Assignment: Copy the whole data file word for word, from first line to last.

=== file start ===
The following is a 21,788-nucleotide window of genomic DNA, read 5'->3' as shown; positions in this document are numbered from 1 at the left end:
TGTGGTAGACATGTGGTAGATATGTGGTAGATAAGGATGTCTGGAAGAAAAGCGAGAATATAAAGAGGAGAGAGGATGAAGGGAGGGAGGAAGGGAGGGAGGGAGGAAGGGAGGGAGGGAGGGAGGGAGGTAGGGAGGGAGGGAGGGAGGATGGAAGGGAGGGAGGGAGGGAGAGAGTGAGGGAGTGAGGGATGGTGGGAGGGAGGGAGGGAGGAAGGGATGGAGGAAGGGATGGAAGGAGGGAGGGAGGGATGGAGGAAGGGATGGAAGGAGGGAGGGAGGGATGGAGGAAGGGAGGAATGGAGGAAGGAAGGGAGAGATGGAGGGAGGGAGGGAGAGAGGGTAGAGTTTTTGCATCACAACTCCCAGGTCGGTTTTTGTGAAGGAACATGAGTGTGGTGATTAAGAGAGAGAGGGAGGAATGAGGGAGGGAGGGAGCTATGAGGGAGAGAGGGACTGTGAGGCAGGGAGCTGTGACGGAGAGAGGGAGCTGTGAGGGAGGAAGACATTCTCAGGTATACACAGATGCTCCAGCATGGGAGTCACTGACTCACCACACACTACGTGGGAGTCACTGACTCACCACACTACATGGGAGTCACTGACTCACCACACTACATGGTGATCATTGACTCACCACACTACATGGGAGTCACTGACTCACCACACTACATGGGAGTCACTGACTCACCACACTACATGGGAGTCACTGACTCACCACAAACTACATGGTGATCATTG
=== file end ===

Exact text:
The following is a 21,788-nucleotide window of genomic DNA, read 5'->3' as shown; positions in this document are numbered from 1 at the left end:
TGTGGTAGACATGTGGTAGATATGTGGTAGATAAGGATGTCTGGAAGAAAAGCGAGAATATAAAGAGGAGAGAGGATGAAGGGAGGGAGGAAGGGAGGGAGGGAGGAAGGGAGGGAGGGAGGGAGGGAGGTAGGGAGGGAGGGAGGGAGGATGGAAGGGAGGGAGGGAGGGAGAGAGTGAGGGAGTGAGGGATGGTGGGAGGGAGGGAGGGAGGAAGGGATGGAGGAAGGGATGGAAGGAGGGAGGGAGGGATGGAGGAAGGGATGGAAGGAGGGAGGGAGGGATGGAGGAAGGGAGGAATGGAGGAAGGAAGGGAGAGATGGAGGGAGGGAGGGAGAGAGGGTAGAGTTTTTGCATCACAACTCCCAGGTCGGTTTTTGTGAAGGAACATGAGTGTGGTGATTAAGAGAGAGAGGGAGGAATGAGGGAGGGAGGGAGCTATGAGGGAGAGAGGGACTGTGAGGCAGGGAGCTGTGACGGAGAGAGGGAGCTGTGAGGGAGGAAGACATTCTCAGGTATACACAGATGCTCCAGCATGGGAGTCACTGACTCACCACACACTACGTGGGAGTCACTGACTCACCACACTACATGGGAGTCACTGACTCACCACACTACATGGTGATCATTGACTCACCACACTACATGGGAGTCACTGACTCACCACACTACATGGGAGTCACTGACTCACCACACTACATGGGAGTCACTGACTCACCACAAACTACATGGTGATCATTG